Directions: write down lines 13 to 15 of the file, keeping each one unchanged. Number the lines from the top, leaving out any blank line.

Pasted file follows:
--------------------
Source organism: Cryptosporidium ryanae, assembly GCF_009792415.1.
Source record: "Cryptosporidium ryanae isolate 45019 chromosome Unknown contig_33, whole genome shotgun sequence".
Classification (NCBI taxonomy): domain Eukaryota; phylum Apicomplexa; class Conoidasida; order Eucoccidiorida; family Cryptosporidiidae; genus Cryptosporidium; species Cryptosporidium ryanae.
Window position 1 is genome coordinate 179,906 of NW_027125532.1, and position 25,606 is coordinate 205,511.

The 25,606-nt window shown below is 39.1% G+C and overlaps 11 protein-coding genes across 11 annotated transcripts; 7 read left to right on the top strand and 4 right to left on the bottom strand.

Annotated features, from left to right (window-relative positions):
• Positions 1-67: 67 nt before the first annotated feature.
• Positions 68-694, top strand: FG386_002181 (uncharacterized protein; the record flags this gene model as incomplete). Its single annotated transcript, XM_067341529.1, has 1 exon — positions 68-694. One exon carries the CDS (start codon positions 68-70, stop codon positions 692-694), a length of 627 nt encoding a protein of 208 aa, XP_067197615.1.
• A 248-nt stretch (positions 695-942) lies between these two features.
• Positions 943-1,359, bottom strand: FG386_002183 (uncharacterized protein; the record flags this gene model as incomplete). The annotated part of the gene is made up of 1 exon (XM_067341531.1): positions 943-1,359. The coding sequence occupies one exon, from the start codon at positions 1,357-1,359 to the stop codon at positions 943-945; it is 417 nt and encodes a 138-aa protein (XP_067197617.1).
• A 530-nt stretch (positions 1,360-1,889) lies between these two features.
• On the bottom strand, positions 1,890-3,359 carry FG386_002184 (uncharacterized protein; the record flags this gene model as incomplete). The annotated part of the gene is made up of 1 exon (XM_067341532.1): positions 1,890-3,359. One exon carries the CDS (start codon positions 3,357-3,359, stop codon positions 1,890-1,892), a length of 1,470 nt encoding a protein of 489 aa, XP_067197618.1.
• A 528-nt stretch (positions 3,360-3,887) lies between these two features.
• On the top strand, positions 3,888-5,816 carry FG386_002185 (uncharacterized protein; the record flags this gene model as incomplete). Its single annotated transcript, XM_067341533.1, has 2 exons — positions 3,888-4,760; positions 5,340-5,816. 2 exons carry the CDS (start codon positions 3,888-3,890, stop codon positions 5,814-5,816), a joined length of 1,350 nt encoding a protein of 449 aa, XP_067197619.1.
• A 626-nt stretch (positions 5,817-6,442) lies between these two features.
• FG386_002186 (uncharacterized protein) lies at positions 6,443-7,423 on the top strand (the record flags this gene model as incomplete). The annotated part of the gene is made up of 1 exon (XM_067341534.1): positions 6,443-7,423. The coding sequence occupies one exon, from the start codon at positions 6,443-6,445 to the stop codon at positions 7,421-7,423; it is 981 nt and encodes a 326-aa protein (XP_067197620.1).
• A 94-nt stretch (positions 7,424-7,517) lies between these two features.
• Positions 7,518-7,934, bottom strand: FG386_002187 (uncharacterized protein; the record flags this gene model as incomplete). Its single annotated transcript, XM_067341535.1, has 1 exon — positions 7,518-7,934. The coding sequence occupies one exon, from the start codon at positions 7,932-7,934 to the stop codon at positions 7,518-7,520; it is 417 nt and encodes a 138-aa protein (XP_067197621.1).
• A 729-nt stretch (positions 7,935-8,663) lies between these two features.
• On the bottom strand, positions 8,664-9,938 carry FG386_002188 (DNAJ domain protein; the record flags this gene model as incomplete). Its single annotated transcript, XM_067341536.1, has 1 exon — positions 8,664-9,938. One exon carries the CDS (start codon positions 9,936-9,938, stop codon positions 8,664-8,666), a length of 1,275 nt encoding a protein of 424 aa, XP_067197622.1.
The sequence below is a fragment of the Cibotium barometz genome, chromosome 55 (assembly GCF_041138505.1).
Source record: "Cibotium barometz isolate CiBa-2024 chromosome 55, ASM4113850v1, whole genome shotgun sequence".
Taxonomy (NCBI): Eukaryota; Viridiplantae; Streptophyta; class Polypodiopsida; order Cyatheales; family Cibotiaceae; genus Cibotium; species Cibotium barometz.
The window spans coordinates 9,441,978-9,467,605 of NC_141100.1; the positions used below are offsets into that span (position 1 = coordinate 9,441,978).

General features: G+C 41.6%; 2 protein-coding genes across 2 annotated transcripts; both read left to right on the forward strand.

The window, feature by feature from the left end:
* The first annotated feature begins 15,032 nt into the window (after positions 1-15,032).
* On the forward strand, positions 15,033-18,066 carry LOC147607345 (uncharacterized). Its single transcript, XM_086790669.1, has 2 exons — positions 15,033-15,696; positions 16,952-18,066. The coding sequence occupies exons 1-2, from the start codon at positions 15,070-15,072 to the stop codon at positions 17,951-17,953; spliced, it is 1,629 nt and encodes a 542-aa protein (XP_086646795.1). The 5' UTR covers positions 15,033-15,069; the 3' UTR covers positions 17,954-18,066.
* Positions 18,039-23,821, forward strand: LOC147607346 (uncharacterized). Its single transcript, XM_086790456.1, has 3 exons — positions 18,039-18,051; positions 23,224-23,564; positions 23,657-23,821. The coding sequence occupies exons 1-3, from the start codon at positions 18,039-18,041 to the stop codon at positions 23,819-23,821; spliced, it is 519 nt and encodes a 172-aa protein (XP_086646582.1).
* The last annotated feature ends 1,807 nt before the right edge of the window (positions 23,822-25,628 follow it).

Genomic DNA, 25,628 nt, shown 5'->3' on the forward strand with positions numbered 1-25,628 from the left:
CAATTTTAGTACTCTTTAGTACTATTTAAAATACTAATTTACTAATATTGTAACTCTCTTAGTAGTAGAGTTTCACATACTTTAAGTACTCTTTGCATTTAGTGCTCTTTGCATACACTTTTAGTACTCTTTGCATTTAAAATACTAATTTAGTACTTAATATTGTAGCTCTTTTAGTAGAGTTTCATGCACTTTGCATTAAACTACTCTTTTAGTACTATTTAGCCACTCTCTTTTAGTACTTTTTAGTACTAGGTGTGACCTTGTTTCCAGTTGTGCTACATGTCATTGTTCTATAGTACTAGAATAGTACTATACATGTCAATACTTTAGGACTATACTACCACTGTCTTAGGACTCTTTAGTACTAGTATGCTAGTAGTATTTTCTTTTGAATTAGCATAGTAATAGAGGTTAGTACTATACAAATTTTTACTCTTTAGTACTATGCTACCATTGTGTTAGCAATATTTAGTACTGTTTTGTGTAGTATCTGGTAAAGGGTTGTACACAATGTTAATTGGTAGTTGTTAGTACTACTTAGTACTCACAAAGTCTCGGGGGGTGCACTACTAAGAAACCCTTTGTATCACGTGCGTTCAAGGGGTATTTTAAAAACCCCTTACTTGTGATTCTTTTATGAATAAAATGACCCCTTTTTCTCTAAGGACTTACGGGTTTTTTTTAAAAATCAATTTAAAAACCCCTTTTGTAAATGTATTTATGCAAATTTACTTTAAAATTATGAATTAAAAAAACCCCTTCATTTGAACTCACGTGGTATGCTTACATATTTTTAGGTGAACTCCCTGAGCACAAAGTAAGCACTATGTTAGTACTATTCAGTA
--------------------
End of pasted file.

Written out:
• A 528-nt stretch (positions 3,360-3,887) lies between these two features.
• On the top strand, positions 3,888-5,816 carry FG386_002185 (uncharacterized protein; the record flags this gene model as incomplete). Its single annotated transcript, XM_067341533.1, has 2 exons — positions 3,888-4,760; positions 5,340-5,816. 2 exons carry the CDS (start codon positions 3,888-3,890, stop codon positions 5,814-5,816), a joined length of 1,350 nt encoding a protein of 449 aa, XP_067197619.1.
• A 626-nt stretch (positions 5,817-6,442) lies between these two features.